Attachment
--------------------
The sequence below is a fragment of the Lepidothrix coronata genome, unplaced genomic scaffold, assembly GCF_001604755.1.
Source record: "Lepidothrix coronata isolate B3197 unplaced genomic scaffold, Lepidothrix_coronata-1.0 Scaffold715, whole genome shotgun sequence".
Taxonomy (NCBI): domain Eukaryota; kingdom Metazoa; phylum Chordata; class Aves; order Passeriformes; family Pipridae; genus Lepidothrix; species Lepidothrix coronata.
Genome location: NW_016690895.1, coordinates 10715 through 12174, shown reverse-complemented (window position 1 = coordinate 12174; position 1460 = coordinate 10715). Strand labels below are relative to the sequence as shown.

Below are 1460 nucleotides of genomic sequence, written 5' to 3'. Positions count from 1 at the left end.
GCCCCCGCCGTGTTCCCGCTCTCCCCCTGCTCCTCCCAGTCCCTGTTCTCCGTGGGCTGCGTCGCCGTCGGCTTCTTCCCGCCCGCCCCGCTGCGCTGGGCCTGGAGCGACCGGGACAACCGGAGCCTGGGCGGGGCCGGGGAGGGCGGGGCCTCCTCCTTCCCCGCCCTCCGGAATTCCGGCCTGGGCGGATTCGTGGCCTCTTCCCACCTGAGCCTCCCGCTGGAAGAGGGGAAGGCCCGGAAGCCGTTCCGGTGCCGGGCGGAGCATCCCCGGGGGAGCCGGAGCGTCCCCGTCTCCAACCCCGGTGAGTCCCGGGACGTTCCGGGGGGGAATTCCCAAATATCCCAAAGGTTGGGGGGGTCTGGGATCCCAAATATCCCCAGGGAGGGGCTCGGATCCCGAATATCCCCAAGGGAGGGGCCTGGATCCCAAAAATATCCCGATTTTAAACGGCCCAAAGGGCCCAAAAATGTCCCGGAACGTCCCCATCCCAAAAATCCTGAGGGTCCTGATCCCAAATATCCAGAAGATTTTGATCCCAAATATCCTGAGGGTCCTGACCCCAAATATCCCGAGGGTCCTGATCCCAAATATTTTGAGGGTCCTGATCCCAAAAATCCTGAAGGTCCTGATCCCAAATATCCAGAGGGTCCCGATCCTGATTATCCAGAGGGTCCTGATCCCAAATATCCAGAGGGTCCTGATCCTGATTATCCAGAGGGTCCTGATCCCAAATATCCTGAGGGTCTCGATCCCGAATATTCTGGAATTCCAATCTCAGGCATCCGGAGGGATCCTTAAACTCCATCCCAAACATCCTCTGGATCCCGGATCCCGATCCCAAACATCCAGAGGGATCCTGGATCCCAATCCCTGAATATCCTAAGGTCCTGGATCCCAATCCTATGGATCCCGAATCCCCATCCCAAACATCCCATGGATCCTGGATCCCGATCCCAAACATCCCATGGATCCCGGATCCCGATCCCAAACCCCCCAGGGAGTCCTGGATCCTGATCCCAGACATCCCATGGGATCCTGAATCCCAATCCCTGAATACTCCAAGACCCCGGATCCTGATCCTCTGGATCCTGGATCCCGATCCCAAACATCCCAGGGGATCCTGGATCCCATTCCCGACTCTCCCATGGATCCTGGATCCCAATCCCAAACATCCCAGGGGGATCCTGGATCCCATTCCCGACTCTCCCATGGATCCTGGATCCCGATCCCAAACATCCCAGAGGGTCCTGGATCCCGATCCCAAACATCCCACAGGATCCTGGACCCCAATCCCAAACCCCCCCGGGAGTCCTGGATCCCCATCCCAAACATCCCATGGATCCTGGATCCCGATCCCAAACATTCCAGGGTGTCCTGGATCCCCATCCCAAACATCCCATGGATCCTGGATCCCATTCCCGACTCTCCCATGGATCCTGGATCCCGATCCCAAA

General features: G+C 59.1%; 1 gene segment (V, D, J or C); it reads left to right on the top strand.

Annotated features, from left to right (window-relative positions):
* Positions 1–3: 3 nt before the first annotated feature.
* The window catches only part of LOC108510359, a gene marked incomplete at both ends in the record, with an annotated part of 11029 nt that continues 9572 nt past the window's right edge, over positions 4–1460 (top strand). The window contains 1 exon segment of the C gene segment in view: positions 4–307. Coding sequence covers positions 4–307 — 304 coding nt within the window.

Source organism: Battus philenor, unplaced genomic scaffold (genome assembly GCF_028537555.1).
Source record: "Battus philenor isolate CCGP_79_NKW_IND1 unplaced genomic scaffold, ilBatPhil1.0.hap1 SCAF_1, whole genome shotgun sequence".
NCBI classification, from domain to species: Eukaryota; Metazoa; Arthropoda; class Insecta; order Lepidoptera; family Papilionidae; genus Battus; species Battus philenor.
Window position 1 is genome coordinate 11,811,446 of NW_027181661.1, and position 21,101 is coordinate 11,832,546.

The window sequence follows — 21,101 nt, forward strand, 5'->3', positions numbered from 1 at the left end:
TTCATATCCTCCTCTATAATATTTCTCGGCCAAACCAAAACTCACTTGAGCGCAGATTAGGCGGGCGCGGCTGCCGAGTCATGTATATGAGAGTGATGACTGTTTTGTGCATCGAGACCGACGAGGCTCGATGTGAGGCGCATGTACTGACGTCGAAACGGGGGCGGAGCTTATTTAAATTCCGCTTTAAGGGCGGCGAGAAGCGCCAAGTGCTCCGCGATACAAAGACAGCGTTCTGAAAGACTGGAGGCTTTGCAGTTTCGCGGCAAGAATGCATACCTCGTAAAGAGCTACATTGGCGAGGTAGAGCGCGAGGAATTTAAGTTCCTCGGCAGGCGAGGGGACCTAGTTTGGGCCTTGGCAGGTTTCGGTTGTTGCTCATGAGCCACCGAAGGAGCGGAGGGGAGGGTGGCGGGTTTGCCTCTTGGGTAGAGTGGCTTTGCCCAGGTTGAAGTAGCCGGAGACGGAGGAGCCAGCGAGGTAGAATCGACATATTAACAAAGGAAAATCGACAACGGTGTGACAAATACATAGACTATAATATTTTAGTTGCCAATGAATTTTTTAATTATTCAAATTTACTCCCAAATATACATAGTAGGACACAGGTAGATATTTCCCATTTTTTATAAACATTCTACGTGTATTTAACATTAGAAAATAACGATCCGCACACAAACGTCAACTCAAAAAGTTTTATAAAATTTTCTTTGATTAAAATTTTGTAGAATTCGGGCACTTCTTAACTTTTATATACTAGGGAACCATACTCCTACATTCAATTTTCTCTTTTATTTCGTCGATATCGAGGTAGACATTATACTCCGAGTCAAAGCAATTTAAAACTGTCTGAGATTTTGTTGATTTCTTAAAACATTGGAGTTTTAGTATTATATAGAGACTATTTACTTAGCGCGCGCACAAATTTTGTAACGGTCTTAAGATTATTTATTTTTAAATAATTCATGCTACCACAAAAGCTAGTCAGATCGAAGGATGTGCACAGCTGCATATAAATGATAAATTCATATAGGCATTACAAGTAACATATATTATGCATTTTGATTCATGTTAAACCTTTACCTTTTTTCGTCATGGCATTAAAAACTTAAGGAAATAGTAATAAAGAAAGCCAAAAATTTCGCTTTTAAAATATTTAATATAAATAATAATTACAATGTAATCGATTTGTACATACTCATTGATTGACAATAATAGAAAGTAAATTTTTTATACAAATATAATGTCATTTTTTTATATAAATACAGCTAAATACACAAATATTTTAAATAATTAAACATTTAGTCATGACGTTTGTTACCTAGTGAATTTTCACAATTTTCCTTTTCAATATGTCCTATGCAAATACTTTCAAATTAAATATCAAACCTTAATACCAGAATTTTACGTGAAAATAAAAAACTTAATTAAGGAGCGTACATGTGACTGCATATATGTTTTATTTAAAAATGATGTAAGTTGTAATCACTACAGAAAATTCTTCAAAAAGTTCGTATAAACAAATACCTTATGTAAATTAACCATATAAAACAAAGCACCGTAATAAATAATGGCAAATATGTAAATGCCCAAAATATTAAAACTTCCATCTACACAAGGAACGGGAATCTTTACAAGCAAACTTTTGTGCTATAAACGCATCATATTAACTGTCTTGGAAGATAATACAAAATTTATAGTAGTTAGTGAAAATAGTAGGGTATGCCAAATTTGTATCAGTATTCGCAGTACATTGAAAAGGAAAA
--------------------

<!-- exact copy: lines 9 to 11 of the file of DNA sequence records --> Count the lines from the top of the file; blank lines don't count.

* Positions 1–3: 3 nt before the first annotated feature.
* The window catches only part of LOC108510359, a gene marked incomplete at both ends in the record, with an annotated part of 11029 nt that continues 9572 nt past the window's right edge, over positions 4–1460 (top strand). The window contains 1 exon segment of the C gene segment in view: positions 4–307. Coding sequence covers positions 4–307 — 304 coding nt within the window.

Source organism: Battus philenor, unplaced genomic scaffold (genome assembly GCF_028537555.1).